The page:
Superpower Showdown: How the Battle Between Trump and Xi Threatens a New Cold War, Bob Davis and Lingling Wei, Harper Business, pp. 467, ISBN: 978-0-06-295305-6
On August 6, President of the United States, Donald Trump, issued an executive order seeking to “address the threat posed by TikTok.” TikTok is a mobile application developed by Chinese owned ByteDance Ltd. and downloaded over 175 million times in the US. The US administration alleges that the app captures large swathes of data from its users and potentially allows the Chinese Communist Party to steal proprietary information from Americans. Therefore, to protect national security, the President prohibited any American entity from dealing with the Chinese company. Together with WeChat, these phone apps supposedly “threaten the national security, foreign policy, and economy of the United States.”
This latest ratcheting up of tensions between the US and China comes on the heels of the American presidential election and can be partly dismissed as Trump’s electioneering. However, it also follows a pattern in Trump administration’s attempts to exert enough pressure on China to force it to adopt structural changes that the administration has sought since Trump took office.
The latest tantrum by the administration reflects their continued underestimation of the strength of the Chinese economy and diplomatic reach. China’s share of world GDP has risen from 2% in 1995 to 16.33% in 2018. Its economy is so deeply embedded in the global supply chains that by attempting to hurt the Chinese economy, the US would only end up injuring itself, as is evident in the consequences of the ongoing trade war between the two countries. Over two years, beginning in January 2018, the US increased tariffs on Chinese exports from 3% to the current 19%, while China applied 20% on American exports. The effect, coupled with the mishandling of the COVID-19 pandemic, has damaged Trump’s rural base, with farmers reeling from the effective closure of the Chinese market. The US has seen an 8% drop in growth, while China is forecast to continue growing at a steady 1%. Shenzhen is the best performing stock market this year, while New York has seen historic drops. As The Economist recently put it, “the hope for confrontation followed by capitulation is misguided.”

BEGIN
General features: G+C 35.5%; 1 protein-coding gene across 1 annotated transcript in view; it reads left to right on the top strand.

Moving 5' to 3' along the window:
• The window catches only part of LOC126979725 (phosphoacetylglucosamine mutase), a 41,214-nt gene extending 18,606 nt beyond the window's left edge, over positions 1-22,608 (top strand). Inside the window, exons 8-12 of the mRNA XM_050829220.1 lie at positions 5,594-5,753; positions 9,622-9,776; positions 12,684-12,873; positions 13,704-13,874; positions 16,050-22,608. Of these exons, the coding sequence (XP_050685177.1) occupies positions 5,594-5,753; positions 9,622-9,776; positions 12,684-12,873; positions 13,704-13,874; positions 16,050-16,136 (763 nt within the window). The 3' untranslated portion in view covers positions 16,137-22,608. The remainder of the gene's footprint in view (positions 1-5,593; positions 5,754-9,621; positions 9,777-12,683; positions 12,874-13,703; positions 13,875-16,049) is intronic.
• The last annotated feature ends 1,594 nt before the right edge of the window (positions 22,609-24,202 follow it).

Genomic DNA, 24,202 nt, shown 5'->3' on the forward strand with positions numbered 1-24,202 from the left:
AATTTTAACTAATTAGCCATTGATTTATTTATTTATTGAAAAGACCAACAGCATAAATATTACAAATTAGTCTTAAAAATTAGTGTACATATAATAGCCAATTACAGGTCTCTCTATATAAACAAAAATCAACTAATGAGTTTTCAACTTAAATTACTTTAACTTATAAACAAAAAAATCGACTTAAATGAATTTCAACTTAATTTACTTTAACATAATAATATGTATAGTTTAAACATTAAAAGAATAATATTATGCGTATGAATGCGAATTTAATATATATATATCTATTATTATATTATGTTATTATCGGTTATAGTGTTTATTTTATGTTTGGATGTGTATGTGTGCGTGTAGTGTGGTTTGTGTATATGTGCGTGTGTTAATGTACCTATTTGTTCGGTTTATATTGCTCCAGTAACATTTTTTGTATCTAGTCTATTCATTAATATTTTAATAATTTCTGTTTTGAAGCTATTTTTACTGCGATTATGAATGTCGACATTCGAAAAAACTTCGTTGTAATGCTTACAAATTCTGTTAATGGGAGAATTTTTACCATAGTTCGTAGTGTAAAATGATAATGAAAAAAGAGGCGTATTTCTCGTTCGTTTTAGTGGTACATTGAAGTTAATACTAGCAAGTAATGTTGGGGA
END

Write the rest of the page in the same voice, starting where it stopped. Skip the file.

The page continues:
In their new book, Bob Davis and Lingling Wei, a pair of Wall Street Journal journalists covering the US and China respectively, chronicle the Trump administration’s repeated attempts to impose its will on China. They trace the origins of the confrontation to the 1990s when China and the US negotiated the former’s entry into the WTO. A stealthy coalition of US businesses seeking to tap into the 1.2 billion people market cajoled the US administration into working with China to develop an acceptable framework for China’s entry. The goal of the Clinton administration was to ensure that China restructures its economy along the Western liberal dictum and open its borders to unrestrained foreign capital. Nothing was to be off-limits; telecommunications, insurance and banking sectors, public procurement and other sensitive domains were to allow entry of foreign corporations. In the 1990s, the US had leverage, for booming Chinese industries needed foreign markets to place their products unhampered and without crippling tariffs and quotas they faced. By becoming members of the WTO, China would ensure that its products were treated the same way as any other country through the most favoured nation clause.